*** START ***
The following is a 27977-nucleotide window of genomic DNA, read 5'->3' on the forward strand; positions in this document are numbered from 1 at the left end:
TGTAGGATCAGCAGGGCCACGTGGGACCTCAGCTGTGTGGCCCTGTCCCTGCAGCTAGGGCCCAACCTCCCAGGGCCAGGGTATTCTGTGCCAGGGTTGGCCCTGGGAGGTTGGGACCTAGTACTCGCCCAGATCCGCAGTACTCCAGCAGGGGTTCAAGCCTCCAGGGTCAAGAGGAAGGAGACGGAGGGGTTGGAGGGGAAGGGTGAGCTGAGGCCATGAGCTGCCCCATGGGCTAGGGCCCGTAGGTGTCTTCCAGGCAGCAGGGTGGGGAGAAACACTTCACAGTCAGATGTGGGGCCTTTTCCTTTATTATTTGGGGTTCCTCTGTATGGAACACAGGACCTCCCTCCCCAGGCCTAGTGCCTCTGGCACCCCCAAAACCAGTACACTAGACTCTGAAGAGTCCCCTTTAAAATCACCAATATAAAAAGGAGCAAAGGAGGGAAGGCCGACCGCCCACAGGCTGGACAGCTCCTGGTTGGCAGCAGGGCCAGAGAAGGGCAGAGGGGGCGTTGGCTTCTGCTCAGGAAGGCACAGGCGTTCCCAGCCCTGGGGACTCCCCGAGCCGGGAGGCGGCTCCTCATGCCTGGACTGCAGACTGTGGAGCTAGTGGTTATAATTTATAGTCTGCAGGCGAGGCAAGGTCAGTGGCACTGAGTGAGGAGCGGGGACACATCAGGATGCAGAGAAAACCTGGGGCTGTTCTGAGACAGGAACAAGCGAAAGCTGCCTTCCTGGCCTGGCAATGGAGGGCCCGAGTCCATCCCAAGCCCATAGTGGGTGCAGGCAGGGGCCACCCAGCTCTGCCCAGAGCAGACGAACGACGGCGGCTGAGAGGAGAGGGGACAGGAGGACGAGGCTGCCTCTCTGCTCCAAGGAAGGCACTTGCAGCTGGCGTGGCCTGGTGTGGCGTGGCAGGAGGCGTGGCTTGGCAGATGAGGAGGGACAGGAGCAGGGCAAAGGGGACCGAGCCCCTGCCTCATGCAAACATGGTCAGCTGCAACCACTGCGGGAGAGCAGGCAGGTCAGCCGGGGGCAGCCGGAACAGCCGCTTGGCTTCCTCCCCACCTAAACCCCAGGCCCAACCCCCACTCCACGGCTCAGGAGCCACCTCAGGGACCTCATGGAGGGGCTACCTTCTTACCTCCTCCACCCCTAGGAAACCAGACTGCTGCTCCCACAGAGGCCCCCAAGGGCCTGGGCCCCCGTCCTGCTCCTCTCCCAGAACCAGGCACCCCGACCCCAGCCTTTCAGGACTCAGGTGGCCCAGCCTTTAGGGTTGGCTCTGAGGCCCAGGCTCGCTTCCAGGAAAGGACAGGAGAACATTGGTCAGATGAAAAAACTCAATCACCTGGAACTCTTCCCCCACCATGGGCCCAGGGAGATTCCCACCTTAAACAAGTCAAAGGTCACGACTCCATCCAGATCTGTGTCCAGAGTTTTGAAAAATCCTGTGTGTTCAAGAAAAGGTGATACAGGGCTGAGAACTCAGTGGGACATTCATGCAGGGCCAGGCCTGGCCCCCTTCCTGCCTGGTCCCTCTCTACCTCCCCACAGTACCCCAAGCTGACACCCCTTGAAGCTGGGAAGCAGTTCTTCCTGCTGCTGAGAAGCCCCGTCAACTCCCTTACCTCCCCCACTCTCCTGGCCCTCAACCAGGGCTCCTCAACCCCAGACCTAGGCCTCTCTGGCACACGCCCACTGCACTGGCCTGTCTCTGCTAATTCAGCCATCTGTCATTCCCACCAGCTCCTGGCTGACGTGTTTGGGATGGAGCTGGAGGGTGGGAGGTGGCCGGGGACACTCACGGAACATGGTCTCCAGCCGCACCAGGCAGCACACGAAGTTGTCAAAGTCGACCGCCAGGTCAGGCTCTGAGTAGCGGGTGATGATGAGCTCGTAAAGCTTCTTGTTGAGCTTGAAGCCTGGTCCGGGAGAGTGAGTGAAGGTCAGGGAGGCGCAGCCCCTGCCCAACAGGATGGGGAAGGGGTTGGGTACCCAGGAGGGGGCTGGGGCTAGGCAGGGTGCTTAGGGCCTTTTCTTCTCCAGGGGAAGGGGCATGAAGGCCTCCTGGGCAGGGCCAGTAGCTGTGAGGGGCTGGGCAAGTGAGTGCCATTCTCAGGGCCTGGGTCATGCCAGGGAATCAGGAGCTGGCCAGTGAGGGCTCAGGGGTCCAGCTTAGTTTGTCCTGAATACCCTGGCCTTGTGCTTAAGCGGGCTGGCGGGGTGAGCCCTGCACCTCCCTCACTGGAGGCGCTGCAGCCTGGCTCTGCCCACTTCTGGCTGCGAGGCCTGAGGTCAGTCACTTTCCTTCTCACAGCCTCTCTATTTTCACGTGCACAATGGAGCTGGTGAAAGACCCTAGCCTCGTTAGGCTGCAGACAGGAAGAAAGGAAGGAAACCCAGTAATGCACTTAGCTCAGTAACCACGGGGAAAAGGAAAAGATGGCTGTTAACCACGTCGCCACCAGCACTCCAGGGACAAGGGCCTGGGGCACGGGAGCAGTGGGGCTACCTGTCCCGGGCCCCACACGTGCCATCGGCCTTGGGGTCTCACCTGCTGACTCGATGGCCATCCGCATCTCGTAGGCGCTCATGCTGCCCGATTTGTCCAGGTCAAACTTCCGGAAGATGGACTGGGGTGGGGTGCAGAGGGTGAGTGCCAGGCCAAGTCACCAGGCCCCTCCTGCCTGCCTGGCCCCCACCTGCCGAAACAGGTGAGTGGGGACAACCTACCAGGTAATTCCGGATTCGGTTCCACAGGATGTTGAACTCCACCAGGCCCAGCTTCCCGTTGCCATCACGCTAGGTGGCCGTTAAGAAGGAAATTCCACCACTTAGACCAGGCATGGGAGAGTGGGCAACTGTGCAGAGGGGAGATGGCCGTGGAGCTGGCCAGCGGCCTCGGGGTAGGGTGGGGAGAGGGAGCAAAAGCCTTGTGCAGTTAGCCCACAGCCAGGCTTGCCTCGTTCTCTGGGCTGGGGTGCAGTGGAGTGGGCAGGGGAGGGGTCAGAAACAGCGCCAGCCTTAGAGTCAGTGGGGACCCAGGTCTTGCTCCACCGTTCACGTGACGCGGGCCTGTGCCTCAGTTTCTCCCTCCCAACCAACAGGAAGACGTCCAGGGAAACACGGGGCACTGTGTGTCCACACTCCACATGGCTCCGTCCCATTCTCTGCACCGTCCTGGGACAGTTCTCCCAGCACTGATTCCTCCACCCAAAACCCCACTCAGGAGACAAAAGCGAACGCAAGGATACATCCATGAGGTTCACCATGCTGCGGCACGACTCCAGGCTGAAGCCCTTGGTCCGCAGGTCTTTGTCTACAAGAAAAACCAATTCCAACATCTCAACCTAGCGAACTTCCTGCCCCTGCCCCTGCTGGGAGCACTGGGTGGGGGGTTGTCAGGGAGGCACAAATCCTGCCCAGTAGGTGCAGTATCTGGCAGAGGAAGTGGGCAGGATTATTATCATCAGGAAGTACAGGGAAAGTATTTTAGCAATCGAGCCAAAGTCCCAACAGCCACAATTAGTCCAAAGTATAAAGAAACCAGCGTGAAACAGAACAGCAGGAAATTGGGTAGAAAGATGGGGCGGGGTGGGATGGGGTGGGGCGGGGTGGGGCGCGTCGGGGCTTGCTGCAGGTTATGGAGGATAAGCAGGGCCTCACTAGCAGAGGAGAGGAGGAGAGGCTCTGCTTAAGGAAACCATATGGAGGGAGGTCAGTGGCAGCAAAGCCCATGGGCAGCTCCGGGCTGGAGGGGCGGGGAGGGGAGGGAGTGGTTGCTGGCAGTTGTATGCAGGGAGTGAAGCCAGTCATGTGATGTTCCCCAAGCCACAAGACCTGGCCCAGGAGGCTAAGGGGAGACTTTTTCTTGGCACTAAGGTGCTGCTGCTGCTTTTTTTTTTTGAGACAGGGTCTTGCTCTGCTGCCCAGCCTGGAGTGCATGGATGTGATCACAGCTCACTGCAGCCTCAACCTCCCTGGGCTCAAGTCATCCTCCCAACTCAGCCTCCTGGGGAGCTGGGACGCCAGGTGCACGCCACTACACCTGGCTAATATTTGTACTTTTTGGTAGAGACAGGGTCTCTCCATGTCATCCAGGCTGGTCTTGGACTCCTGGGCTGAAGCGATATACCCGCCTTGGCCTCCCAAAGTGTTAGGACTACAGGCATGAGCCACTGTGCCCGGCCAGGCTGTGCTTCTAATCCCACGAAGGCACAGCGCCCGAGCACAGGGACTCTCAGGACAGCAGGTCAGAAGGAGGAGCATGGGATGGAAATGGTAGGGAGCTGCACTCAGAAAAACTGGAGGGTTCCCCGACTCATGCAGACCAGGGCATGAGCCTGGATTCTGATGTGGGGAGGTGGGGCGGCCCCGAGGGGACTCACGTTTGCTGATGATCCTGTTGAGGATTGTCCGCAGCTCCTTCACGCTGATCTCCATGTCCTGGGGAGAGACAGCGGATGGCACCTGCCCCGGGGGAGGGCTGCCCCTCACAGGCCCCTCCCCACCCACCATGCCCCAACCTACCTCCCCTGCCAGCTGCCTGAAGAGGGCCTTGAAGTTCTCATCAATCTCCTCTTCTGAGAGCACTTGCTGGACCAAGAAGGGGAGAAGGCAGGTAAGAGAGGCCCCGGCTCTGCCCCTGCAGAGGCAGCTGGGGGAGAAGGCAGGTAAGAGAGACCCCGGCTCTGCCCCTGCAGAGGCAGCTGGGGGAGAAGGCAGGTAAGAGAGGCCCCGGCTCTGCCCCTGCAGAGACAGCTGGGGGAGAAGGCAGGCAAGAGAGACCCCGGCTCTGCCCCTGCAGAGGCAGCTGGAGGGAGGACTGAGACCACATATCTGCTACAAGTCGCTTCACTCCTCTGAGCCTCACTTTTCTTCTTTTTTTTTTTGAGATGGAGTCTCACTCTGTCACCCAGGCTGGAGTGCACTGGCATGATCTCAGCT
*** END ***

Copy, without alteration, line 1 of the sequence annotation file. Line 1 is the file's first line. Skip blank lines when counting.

The following is a 27977-nucleotide window of genomic DNA, read 5'->3' on the forward strand; positions in this document are numbered from 1 at the left end: